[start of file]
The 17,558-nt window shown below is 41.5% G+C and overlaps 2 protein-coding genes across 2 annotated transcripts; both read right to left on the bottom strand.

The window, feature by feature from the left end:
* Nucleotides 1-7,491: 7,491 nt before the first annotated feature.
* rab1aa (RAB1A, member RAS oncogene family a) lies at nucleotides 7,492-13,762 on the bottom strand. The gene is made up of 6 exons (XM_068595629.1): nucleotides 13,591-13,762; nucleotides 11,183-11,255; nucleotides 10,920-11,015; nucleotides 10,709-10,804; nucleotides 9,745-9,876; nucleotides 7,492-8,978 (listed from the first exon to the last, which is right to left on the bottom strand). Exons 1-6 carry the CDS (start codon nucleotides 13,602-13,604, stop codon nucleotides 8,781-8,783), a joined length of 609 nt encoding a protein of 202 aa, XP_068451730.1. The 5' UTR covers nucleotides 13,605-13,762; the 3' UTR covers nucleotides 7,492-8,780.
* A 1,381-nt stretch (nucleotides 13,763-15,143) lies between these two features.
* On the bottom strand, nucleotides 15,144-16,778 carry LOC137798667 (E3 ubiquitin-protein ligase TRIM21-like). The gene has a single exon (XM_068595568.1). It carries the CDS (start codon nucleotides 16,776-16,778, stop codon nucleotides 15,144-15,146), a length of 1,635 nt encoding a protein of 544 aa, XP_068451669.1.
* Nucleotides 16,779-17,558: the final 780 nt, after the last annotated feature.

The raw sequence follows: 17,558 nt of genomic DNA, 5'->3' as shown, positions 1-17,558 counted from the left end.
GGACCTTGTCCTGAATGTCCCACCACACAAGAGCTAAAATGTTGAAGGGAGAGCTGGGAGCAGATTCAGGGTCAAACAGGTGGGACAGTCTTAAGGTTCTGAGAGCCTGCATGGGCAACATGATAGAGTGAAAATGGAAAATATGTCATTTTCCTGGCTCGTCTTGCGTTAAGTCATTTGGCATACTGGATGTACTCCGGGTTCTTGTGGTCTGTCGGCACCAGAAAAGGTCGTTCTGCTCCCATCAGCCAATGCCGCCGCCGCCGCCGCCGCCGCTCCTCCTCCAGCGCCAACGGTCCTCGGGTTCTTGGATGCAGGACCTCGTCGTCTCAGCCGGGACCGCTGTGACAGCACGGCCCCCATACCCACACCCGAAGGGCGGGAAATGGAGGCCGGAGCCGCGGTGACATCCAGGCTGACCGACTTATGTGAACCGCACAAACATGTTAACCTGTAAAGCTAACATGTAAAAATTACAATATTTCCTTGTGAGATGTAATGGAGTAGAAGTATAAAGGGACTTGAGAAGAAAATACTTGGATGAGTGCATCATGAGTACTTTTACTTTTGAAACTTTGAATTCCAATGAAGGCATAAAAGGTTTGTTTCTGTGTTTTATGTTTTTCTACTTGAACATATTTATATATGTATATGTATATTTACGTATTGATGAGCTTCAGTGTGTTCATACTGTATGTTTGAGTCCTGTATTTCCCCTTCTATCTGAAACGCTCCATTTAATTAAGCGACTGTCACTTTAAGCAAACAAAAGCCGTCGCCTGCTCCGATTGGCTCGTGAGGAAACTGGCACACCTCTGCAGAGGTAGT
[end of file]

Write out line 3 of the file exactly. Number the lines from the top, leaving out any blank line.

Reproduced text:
* Nucleotides 1-7,491: 7,491 nt before the first annotated feature.